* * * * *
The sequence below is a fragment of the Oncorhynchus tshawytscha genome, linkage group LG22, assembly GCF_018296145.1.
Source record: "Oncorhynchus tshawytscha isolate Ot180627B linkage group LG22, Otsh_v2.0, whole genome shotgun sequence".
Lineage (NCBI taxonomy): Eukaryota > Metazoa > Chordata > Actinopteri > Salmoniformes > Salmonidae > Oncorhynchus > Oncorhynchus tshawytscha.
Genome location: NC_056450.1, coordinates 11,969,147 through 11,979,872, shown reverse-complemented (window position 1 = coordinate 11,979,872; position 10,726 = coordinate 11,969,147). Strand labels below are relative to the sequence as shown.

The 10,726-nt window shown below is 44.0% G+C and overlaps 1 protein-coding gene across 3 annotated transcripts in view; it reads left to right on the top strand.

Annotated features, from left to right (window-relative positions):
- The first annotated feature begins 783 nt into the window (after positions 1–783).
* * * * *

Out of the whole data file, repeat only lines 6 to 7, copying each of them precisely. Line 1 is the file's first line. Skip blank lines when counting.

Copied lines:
Annotated features, from left to right (window-relative positions):
- The first annotated feature begins 783 nt into the window (after positions 1–783).